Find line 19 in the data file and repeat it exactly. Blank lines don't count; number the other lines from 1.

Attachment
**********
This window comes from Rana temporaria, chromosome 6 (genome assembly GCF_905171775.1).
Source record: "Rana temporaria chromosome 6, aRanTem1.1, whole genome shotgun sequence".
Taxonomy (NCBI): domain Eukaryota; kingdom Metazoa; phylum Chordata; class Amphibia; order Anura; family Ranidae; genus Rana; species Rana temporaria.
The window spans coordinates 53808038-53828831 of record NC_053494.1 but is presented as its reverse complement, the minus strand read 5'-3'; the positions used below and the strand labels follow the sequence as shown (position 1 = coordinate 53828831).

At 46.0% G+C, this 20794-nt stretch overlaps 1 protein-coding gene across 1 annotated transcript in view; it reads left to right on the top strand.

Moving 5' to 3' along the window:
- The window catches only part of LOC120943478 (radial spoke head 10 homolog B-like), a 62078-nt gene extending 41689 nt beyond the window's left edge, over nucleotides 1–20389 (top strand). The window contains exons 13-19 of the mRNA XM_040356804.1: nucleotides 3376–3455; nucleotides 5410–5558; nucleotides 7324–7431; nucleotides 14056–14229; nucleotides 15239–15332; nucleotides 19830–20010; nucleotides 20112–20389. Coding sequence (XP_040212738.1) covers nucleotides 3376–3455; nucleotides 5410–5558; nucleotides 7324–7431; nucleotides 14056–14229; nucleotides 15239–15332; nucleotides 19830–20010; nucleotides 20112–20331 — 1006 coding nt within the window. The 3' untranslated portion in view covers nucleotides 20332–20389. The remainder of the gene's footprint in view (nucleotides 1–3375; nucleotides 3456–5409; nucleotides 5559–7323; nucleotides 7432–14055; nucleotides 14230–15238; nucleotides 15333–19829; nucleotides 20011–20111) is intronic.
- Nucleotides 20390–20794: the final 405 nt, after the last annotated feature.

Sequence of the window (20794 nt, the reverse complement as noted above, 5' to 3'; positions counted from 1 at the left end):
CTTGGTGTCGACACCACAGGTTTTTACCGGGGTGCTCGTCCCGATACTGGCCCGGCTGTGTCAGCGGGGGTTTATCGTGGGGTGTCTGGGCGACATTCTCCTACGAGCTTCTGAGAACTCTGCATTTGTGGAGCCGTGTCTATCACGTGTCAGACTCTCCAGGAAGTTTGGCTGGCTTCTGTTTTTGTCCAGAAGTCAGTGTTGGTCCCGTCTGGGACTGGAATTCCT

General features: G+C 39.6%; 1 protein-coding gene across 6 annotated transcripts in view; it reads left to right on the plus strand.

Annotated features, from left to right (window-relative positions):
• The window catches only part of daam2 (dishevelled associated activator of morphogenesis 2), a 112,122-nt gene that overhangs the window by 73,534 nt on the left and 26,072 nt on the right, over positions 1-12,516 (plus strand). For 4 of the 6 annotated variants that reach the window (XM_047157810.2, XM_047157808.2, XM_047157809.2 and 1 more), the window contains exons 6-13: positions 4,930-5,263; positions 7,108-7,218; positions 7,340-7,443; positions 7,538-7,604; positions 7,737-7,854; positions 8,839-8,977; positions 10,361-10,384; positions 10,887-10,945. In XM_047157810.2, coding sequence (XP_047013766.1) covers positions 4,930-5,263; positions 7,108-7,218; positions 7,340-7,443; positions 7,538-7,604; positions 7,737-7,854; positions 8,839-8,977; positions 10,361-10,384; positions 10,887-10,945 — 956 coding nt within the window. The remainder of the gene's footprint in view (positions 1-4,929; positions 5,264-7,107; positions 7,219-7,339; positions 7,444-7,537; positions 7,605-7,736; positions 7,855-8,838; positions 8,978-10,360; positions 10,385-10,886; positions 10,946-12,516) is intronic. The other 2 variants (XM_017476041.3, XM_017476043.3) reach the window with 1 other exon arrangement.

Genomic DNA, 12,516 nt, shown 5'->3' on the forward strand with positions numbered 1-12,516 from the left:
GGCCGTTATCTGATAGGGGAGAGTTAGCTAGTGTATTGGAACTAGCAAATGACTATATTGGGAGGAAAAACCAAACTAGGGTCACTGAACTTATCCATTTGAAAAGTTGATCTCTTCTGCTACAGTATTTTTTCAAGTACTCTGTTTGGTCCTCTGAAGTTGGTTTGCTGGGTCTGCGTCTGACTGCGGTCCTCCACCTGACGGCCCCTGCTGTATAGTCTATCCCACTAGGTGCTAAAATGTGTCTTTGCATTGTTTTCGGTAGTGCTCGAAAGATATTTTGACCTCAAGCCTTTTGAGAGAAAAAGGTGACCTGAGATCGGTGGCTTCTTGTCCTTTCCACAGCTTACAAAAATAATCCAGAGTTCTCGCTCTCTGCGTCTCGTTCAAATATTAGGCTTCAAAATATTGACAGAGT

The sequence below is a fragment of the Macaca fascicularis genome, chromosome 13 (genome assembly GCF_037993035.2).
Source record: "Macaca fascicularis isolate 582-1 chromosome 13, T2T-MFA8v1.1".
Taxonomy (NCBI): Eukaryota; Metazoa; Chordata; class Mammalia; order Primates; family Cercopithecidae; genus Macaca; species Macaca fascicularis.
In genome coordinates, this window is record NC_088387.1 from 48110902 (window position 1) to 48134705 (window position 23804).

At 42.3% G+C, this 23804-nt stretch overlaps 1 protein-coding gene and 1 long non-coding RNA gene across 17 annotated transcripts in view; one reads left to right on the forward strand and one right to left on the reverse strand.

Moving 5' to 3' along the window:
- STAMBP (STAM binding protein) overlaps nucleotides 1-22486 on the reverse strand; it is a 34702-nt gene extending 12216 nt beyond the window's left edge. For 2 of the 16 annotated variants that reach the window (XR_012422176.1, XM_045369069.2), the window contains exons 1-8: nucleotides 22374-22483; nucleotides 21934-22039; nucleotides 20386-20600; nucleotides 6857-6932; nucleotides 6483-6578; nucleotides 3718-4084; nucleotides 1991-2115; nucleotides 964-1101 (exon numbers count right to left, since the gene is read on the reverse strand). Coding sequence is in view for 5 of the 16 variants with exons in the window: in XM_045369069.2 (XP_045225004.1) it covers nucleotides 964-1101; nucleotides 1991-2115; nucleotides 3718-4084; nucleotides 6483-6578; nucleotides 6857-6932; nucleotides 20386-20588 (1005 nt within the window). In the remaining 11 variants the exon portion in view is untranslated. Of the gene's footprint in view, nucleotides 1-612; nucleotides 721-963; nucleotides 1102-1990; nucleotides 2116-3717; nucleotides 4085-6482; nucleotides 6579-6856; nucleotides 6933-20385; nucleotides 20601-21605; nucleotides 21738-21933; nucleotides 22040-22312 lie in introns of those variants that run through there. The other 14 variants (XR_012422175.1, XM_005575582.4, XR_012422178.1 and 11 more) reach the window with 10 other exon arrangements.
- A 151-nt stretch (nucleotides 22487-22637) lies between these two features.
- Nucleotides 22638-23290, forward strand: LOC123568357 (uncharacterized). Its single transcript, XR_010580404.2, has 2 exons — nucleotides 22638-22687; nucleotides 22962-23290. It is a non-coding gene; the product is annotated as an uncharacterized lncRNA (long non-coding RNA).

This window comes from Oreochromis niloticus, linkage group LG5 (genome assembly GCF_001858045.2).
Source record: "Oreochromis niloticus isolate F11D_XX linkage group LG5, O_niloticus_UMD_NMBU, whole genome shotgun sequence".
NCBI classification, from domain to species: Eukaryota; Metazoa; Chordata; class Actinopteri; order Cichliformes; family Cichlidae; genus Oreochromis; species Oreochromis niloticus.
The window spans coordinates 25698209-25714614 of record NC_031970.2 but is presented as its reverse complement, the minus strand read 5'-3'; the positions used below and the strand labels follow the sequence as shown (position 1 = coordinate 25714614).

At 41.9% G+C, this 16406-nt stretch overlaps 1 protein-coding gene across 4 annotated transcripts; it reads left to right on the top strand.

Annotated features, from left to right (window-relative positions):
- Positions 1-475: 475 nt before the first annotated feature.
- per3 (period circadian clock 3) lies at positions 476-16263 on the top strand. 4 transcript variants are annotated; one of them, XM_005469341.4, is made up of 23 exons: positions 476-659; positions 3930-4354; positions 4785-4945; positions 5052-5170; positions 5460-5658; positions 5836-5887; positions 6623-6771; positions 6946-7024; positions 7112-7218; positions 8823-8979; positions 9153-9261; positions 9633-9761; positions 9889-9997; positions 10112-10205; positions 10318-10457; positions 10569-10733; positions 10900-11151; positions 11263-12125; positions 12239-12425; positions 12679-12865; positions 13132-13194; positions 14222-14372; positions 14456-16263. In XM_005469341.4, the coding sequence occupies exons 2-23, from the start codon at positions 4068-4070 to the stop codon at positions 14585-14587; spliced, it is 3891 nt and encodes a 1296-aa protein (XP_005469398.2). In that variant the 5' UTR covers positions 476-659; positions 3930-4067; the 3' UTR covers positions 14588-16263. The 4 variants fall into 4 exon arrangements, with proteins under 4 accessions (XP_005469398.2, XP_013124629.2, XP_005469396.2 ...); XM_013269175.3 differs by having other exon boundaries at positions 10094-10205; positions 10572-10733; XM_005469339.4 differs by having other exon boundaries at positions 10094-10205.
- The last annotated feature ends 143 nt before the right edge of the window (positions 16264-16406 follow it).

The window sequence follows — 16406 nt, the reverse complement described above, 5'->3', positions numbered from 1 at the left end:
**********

In genome coordinates, this window is record NC_088387.1 from 48110902 (window position 1) to 48134705 (window position 23804).